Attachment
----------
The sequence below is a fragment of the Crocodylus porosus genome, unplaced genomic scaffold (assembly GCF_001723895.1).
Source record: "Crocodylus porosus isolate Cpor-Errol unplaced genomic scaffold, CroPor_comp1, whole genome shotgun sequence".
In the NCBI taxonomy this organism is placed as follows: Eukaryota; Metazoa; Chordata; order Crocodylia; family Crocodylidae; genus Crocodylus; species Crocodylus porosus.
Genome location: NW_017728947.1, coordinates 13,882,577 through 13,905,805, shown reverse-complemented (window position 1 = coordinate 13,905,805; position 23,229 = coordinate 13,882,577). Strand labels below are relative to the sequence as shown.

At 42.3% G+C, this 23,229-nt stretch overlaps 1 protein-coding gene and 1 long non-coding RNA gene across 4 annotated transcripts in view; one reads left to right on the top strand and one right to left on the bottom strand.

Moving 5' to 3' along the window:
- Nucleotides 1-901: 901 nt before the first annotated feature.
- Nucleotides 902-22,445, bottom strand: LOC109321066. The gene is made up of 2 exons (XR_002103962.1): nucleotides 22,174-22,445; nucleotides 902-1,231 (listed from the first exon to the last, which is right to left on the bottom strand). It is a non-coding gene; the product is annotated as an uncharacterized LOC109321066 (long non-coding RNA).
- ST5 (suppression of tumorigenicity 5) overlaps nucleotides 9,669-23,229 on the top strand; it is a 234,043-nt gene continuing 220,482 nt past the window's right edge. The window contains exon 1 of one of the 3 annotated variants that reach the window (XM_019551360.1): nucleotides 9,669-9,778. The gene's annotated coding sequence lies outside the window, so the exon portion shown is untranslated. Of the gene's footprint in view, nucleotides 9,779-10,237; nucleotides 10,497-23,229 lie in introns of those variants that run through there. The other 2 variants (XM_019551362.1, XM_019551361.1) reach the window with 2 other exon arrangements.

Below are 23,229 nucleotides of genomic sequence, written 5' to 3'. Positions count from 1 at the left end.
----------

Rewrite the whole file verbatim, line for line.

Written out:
The sequence below is a fragment of the Crocodylus porosus genome, unplaced genomic scaffold (assembly GCF_001723895.1).
Source record: "Crocodylus porosus isolate Cpor-Errol unplaced genomic scaffold, CroPor_comp1, whole genome shotgun sequence".
In the NCBI taxonomy this organism is placed as follows: Eukaryota; Metazoa; Chordata; order Crocodylia; family Crocodylidae; genus Crocodylus; species Crocodylus porosus.
Genome location: NW_017728947.1, coordinates 13,882,577 through 13,905,805, shown reverse-complemented (window position 1 = coordinate 13,905,805; position 23,229 = coordinate 13,882,577). Strand labels below are relative to the sequence as shown.

At 42.3% G+C, this 23,229-nt stretch overlaps 1 protein-coding gene and 1 long non-coding RNA gene across 4 annotated transcripts in view; one reads left to right on the top strand and one right to left on the bottom strand.

Moving 5' to 3' along the window:
- Nucleotides 1-901: 901 nt before the first annotated feature.
- Nucleotides 902-22,445, bottom strand: LOC109321066. The gene is made up of 2 exons (XR_002103962.1): nucleotides 22,174-22,445; nucleotides 902-1,231 (listed from the first exon to the last, which is right to left on the bottom strand). It is a non-coding gene; the product is annotated as an uncharacterized LOC109321066 (long non-coding RNA).
- ST5 (suppression of tumorigenicity 5) overlaps nucleotides 9,669-23,229 on the top strand; it is a 234,043-nt gene continuing 220,482 nt past the window's right edge. The window contains exon 1 of one of the 3 annotated variants that reach the window (XM_019551360.1): nucleotides 9,669-9,778. The gene's annotated coding sequence lies outside the window, so the exon portion shown is untranslated. Of the gene's footprint in view, nucleotides 9,779-10,237; nucleotides 10,497-23,229 lie in introns of those variants that run through there. The other 2 variants (XM_019551362.1, XM_019551361.1) reach the window with 2 other exon arrangements.

Below are 23,229 nucleotides of genomic sequence, written 5' to 3'. Positions count from 1 at the left end.